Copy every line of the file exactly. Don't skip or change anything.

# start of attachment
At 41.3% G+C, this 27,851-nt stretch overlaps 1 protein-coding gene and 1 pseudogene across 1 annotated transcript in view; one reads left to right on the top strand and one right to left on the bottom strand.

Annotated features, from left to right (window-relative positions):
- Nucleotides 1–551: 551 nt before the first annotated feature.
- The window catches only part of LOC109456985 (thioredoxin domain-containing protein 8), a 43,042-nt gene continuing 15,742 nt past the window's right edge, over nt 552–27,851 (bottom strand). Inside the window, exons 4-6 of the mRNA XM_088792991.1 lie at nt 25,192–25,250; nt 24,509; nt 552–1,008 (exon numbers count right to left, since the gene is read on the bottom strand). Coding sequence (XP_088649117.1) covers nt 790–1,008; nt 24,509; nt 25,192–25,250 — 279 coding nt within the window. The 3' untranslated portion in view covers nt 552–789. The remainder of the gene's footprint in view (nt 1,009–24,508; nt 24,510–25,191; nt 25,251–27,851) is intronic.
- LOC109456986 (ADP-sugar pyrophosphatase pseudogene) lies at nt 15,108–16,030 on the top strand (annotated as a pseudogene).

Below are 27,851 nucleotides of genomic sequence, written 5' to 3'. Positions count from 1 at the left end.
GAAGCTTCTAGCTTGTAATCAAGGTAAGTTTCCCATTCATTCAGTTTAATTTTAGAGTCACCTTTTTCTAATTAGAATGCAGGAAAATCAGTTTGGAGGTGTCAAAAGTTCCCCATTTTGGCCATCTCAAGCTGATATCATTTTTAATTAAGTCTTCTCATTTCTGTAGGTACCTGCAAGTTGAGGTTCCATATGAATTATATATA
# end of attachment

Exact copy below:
At 41.3% G+C, this 27,851-nt stretch overlaps 1 protein-coding gene and 1 pseudogene across 1 annotated transcript in view; one reads left to right on the top strand and one right to left on the bottom strand.

Annotated features, from left to right (window-relative positions):
- Nucleotides 1–551: 551 nt before the first annotated feature.
- The window catches only part of LOC109456985 (thioredoxin domain-containing protein 8), a 43,042-nt gene continuing 15,742 nt past the window's right edge, over nt 552–27,851 (bottom strand). Inside the window, exons 4-6 of the mRNA XM_088792991.1 lie at nt 25,192–25,250; nt 24,509; nt 552–1,008 (exon numbers count right to left, since the gene is read on the bottom strand). Coding sequence (XP_088649117.1) covers nt 790–1,008; nt 24,509; nt 25,192–25,250 — 279 coding nt within the window. The 3' untranslated portion in view covers nt 552–789. The remainder of the gene's footprint in view (nt 1,009–24,508; nt 24,510–25,191; nt 25,251–27,851) is intronic.
- LOC109456986 (ADP-sugar pyrophosphatase pseudogene) lies at nt 15,108–16,030 on the top strand (annotated as a pseudogene).

Below are 27,851 nucleotides of genomic sequence, written 5' to 3'. Positions count from 1 at the left end.
GAAGCTTCTAGCTTGTAATCAAGGTAAGTTTCCCATTCATTCAGTTTAATTTTAGAGTCACCTTTTTCTAATTAGAATGCAGGAAAATCAGTTTGGAGGTGTCAAAAGTTCCCCATTTTGGCCATCTCAAGCTGATATCATTTTTAATTAAGTCTTCTCATTTCTGTAGGTACCTGCAAGTTGAGGTTCCATATGAATTATATATA